## Abstract

Radiotracers are widely used for the investigation of organ perfusion and function. One of the quantitative approaches to analyze radiotracer data is the calculation of the impulse response function, which is obtained by deconvolution analysis of the time-activity curves measured over the organ. Since exactness of the calculated impulse response function depends both on the counting statistics and on the deconvolution algorithm applied, computer simulated time-activity curves were used to test the least squares deconvolution program based on the matrix regularization algorithm. Criteria of clinical importance (error in the calculated organ function parameters) and criteria of mathematical importance (deconvolution and reconvolution error) were investigated. For three typical impulse response functions f(t), it was found that: 1. In cases of noncompartmental vascular-capillary f(t)'s, a high degree of smoothing is preferable during deconvolution, in this way the error becomes systematic but controllable. 2. Noncompartmental vascular-tubular f(t)'s are noise sensitive, but fortunately, noise in the data can be held to a minimum. 3. Compartmental f(t)'s need only a minimal degree of smoothing; their components can be identified in a second step using a multiexponential least squares fit.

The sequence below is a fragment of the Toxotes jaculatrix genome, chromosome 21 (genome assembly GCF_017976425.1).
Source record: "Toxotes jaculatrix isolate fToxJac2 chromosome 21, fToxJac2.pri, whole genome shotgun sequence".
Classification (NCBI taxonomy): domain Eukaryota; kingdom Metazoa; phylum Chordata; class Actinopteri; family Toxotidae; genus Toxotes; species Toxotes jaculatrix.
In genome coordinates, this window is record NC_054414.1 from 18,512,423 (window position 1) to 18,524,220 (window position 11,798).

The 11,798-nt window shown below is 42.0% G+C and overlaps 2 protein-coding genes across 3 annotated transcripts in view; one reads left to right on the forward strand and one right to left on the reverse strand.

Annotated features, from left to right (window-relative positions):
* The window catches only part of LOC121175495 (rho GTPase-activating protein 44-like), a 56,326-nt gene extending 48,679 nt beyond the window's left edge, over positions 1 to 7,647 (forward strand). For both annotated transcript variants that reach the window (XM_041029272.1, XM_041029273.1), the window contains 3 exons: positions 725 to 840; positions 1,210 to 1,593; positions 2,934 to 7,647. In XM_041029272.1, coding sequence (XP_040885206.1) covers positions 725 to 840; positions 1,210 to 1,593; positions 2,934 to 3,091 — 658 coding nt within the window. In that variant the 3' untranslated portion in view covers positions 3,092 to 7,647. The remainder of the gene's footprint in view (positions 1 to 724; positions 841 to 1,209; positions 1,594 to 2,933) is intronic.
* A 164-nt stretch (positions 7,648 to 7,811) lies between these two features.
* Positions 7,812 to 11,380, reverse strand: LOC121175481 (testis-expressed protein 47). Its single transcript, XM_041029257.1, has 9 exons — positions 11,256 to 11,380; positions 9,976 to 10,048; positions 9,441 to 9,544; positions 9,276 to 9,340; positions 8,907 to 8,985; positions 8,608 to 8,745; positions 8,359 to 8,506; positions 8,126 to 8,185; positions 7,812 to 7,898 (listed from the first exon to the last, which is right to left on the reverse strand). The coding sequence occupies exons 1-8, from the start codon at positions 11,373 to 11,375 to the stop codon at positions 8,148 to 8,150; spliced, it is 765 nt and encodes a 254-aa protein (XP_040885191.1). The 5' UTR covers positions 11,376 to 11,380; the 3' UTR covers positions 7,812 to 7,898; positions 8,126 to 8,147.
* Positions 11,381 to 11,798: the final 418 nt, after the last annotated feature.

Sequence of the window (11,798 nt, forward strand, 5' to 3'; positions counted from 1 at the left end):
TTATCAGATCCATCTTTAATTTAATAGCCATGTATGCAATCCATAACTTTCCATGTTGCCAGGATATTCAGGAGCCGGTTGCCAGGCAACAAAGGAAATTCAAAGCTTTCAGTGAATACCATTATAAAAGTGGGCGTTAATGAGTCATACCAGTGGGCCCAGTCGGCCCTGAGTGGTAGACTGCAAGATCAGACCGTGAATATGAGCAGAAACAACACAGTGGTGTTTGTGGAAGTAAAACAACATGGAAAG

Original language | English (US) |
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Pages (from-to) | 148-154 |

Number of pages | 7 |

Journal | European Journal of Nuclear Medicine |

Volume | 13 |

Issue number | 3 |

DOIs | |

State | Published - Jun 1 1987 |

Externally published | Yes |

## Keywords

- Compartmental and noncompartmental tracer kinetics
- Data noise
- Digital filtering
- Impulse response function
- Least squares deconvolution
- Matrix regularization
- Simulation

## ASJC Scopus subject areas

- Radiology Nuclear Medicine and imaging